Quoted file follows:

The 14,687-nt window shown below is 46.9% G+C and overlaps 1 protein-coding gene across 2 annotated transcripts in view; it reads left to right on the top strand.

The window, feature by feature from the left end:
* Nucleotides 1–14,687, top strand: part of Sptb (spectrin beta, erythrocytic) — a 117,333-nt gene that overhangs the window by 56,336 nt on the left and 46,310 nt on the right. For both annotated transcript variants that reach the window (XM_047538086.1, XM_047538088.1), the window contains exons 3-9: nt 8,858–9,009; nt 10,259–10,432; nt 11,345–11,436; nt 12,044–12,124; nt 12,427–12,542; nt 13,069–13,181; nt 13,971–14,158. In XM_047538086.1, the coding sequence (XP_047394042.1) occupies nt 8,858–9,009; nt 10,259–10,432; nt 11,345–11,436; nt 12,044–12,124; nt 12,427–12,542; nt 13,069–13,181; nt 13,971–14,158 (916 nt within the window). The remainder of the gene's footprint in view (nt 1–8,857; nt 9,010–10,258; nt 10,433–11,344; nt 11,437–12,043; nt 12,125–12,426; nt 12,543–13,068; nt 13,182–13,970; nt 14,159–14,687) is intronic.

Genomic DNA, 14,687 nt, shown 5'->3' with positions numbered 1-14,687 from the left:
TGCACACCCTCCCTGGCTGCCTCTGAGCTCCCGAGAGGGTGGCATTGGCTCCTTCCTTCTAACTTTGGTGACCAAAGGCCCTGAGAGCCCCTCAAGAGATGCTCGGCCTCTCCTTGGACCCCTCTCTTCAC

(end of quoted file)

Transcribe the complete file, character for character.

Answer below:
The 14,687-nt window shown below is 46.9% G+C and overlaps 1 protein-coding gene across 2 annotated transcripts in view; it reads left to right on the top strand.

The window, feature by feature from the left end:
* Nucleotides 1–14,687, top strand: part of Sptb (spectrin beta, erythrocytic) — a 117,333-nt gene that overhangs the window by 56,336 nt on the left and 46,310 nt on the right. For both annotated transcript variants that reach the window (XM_047538086.1, XM_047538088.1), the window contains exons 3-9: nt 8,858–9,009; nt 10,259–10,432; nt 11,345–11,436; nt 12,044–12,124; nt 12,427–12,542; nt 13,069–13,181; nt 13,971–14,158. In XM_047538086.1, the coding sequence (XP_047394042.1) occupies nt 8,858–9,009; nt 10,259–10,432; nt 11,345–11,436; nt 12,044–12,124; nt 12,427–12,542; nt 13,069–13,181; nt 13,971–14,158 (916 nt within the window). The remainder of the gene's footprint in view (nt 1–8,857; nt 9,010–10,258; nt 10,433–11,344; nt 11,437–12,043; nt 12,125–12,426; nt 12,543–13,068; nt 13,182–13,970; nt 14,159–14,687) is intronic.

Genomic DNA, 14,687 nt, shown 5'->3' with positions numbered 1-14,687 from the left:
TGCACACCCTCCCTGGCTGCCTCTGAGCTCCCGAGAGGGTGGCATTGGCTCCTTCCTTCTAACTTTGGTGACCAAAGGCCCTGAGAGCCCCTCAAGAGATGCTCGGCCTCTCCTTGGACCCCTCTCTTCAC